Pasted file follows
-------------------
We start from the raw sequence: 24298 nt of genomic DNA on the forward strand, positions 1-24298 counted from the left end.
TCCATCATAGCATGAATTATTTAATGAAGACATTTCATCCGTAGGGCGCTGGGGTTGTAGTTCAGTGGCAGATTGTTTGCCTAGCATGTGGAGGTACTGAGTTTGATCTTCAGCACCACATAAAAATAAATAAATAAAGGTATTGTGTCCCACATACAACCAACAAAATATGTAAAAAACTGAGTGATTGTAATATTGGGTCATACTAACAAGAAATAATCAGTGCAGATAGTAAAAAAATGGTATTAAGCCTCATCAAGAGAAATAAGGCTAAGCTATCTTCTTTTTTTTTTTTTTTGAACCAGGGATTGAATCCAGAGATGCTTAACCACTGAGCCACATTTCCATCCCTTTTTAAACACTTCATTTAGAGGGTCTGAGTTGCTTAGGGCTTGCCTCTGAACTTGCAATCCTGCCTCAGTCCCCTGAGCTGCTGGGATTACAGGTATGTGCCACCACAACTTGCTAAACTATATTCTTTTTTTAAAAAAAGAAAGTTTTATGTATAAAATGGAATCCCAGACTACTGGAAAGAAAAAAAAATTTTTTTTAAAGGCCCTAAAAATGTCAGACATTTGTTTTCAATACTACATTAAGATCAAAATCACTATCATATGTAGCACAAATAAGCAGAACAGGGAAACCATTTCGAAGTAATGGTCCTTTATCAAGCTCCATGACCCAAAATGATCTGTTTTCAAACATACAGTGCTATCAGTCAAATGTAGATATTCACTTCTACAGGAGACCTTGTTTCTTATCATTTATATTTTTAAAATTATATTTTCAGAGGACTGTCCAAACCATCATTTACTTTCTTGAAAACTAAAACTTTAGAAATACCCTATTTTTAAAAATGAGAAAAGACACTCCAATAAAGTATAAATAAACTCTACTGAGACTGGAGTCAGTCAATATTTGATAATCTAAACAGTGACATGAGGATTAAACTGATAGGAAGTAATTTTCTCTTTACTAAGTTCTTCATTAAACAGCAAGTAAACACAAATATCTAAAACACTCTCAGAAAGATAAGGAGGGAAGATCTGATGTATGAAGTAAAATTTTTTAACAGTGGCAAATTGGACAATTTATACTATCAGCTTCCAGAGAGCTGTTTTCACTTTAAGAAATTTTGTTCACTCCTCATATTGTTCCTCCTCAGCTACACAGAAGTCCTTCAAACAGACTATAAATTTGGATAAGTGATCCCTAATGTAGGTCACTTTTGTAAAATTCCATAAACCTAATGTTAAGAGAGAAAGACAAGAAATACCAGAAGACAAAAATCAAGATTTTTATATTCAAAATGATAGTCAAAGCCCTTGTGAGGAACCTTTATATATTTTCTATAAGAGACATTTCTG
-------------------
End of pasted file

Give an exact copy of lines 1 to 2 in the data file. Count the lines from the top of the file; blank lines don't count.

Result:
We start from the raw sequence: 24298 nt of genomic DNA on the forward strand, positions 1-24298 counted from the left end.
TCCATCATAGCATGAATTATTTAATGAAGACATTTCATCCGTAGGGCGCTGGGGTTGTAGTTCAGTGGCAGATTGTTTGCCTAGCATGTGGAGGTACTGAGTTTGATCTTCAGCACCACATAAAAATAAATAAATAAAGGTATTGTGTCCCACATACAACCAACAAAATATGTAAAAAACTGAGTGATTGTAATATTGGGTCATACTAACAAGAAATAATCAGTGCAGATAGTAAAAAAATGGTATTAAGCCTCATCAAGAGAAATAAGGCTAAGCTATCTTCTTTTTTTTTTTTTTTGAACCAGGGATTGAATCCAGAGATGCTTAACCACTGAGCCACATTTCCATCCCTTTTTAAACACTTCATTTAGAGGGTCTGAGTTGCTTAGGGCTTGCCTCTGAACTTGCAATCCTGCCTCAGTCCCCTGAGCTGCTGGGATTACAGGTATGTGCCACCACAACTTGCTAAACTATATTCTTTTTTTAAAAAAAGAAAGTTTTATGTATAAAATGGAATCCCAGACTACTGGAAAGAAAAAAAAATTTTTTTTAAAGGCCCTAAAAATGTCAGACATTTGTTTTCAATACTACATTAAGATCAAAATCACTATCATATGTAGCACAAATAAGCAGAACAGGGAAACCATTTCGAAGTAATGGTCCTTTATCAAGCTCCATGACCCAAAATGATCTGTTTTCAAACATACAGTGCTATCAGTCAAATGTAGATATTCACTTCTACAGGAGACCTTGTTTCTTATCATTTATATTTTTAAAATTATATTTTCAGAGGACTGTCCAAACCATCATTTACTTTCTTGAAAACTAAAACTTTAGAAATACCCTATTTTTAAAAATGAGAAAAGACACTCCAATAAAGTATAAATAAACTCTACTGAGACTGGAGTCAGTCAATATTTGATAATCTAAACAGTGACATGAGGATTAAACTGATAGGAAGTAATTTTCTCTTTACTAAGTTCTTCATTAAACAGCAAGTAAACACAAATATCTAAAACACTCTCAGAAAGATAAGGAGGGAAGATCTGATGTATGAAGTAAAATTTTTTAACAGTGGCAAATTGGACAATTTATACTATCAGCTTCCAGAGAGCTGTTTTCACTTTAAGAAATTTTGTTCACTCCTCATATTGTTCCTCCTCAGCTACACAGAAGTCCTTCAAACAGACTATAAATTTGGATAAGTGATCCCTAATGTAGGTCACTTTTGTAAAATTCCATAAACCTAATGTTAAGAGAGAAAGACAAGAAATACCAGAAGACAAAAATCAAGATTTTTATATTCAAAATGATAGTCAAAGCCCTTGTGAGGAACCTTTATATATTTTCTATAAGAGACATTTCTG